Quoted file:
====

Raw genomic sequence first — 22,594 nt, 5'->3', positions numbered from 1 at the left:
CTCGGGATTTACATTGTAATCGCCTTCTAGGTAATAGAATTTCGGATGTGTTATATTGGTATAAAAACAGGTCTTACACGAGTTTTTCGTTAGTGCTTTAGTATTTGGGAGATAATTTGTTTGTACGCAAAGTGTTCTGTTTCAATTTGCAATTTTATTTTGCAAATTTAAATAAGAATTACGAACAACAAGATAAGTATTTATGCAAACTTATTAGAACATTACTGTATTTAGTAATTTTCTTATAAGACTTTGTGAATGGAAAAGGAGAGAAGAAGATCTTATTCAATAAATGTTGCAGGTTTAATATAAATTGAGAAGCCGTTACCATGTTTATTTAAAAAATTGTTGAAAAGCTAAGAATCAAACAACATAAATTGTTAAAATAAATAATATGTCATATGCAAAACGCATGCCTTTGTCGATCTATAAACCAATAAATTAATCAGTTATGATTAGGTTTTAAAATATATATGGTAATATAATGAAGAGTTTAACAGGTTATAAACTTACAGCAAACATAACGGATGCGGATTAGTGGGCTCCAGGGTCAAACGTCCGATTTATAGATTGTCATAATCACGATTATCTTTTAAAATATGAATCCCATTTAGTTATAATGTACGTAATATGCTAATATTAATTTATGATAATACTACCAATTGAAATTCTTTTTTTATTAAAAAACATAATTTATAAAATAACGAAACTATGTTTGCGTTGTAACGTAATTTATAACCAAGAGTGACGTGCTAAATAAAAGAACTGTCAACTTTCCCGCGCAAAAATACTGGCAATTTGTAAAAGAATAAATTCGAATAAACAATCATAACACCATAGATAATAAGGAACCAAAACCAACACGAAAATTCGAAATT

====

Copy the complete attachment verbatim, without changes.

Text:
Raw genomic sequence first — 22,594 nt, 5'->3', positions numbered from 1 at the left:
CTCGGGATTTACATTGTAATCGCCTTCTAGGTAATAGAATTTCGGATGTGTTATATTGGTATAAAAACAGGTCTTACACGAGTTTTTCGTTAGTGCTTTAGTATTTGGGAGATAATTTGTTTGTACGCAAAGTGTTCTGTTTCAATTTGCAATTTTATTTTGCAAATTTAAATAAGAATTACGAACAACAAGATAAGTATTTATGCAAACTTATTAGAACATTACTGTATTTAGTAATTTTCTTATAAGACTTTGTGAATGGAAAAGGAGAGAAGAAGATCTTATTCAATAAATGTTGCAGGTTTAATATAAATTGAGAAGCCGTTACCATGTTTATTTAAAAAATTGTTGAAAAGCTAAGAATCAAACAACATAAATTGTTAAAATAAATAATATGTCATATGCAAAACGCATGCCTTTGTCGATCTATAAACCAATAAATTAATCAGTTATGATTAGGTTTTAAAATATATATGGTAATATAATGAAGAGTTTAACAGGTTATAAACTTACAGCAAACATAACGGATGCGGATTAGTGGGCTCCAGGGTCAAACGTCCGATTTATAGATTGTCATAATCACGATTATCTTTTAAAATATGAATCCCATTTAGTTATAATGTACGTAATATGCTAATATTAATTTATGATAATACTACCAATTGAAATTCTTTTTTTATTAAAAAACATAATTTATAAAATAACGAAACTATGTTTGCGTTGTAACGTAATTTATAACCAAGAGTGACGTGCTAAATAAAAGAACTGTCAACTTTCCCGCGCAAAAATACTGGCAATTTGTAAAAGAATAAATTCGAATAAACAATCATAACACCATAGATAATAAGGAACCAAAACCAACACGAAAATTCGAAATT